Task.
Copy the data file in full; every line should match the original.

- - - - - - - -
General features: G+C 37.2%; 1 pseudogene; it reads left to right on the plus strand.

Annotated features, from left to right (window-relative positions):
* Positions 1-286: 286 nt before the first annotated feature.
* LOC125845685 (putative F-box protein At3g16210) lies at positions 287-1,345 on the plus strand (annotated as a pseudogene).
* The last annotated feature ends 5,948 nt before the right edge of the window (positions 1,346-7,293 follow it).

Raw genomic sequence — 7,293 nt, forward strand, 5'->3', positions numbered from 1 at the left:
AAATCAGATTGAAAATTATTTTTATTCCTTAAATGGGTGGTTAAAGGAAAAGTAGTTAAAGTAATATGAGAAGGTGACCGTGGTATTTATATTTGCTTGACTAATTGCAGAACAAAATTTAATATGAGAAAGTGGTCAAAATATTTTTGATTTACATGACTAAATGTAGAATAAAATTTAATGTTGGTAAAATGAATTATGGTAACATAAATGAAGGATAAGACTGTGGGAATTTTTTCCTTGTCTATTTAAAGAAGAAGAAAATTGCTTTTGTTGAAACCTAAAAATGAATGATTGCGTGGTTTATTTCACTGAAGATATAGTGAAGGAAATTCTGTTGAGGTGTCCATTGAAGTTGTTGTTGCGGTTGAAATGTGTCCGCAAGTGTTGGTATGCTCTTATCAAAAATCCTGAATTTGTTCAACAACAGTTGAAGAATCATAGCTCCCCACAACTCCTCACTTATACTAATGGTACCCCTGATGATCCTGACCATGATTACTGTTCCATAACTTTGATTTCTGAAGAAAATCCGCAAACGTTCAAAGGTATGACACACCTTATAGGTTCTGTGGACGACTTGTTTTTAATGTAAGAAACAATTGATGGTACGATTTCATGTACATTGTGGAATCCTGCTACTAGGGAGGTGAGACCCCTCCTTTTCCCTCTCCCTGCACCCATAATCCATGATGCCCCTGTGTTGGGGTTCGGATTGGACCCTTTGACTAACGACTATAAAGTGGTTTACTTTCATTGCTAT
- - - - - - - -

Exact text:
General features: G+C 37.2%; 1 pseudogene; it reads left to right on the plus strand.

Annotated features, from left to right (window-relative positions):
* Positions 1-286: 286 nt before the first annotated feature.
* LOC125845685 (putative F-box protein At3g16210) lies at positions 287-1,345 on the plus strand (annotated as a pseudogene).
* The last annotated feature ends 5,948 nt before the right edge of the window (positions 1,346-7,293 follow it).

Raw genomic sequence — 7,293 nt, forward strand, 5'->3', positions numbered from 1 at the left:
AAATCAGATTGAAAATTATTTTTATTCCTTAAATGGGTGGTTAAAGGAAAAGTAGTTAAAGTAATATGAGAAGGTGACCGTGGTATTTATATTTGCTTGACTAATTGCAGAACAAAATTTAATATGAGAAAGTGGTCAAAATATTTTTGATTTACATGACTAAATGTAGAATAAAATTTAATGTTGGTAAAATGAATTATGGTAACATAAATGAAGGATAAGACTGTGGGAATTTTTTCCTTGTCTATTTAAAGAAGAAGAAAATTGCTTTTGTTGAAACCTAAAAATGAATGATTGCGTGGTTTATTTCACTGAAGATATAGTGAAGGAAATTCTGTTGAGGTGTCCATTGAAGTTGTTGTTGCGGTTGAAATGTGTCCGCAAGTGTTGGTATGCTCTTATCAAAAATCCTGAATTTGTTCAACAACAGTTGAAGAATCATAGCTCCCCACAACTCCTCACTTATACTAATGGTACCCCTGATGATCCTGACCATGATTACTGTTCCATAACTTTGATTTCTGAAGAAAATCCGCAAACGTTCAAAGGTATGACACACCTTATAGGTTCTGTGGACGACTTGTTTTTAATGTAAGAAACAATTGATGGTACGATTTCATGTACATTGTGGAATCCTGCTACTAGGGAGGTGAGACCCCTCCTTTTCCCTCTCCCTGCACCCATAATCCATGATGCCCCTGTGTTGGGGTTCGGATTGGACCCTTTGACTAACGACTATAAAGTGGTTTACTTTCATTGCTAT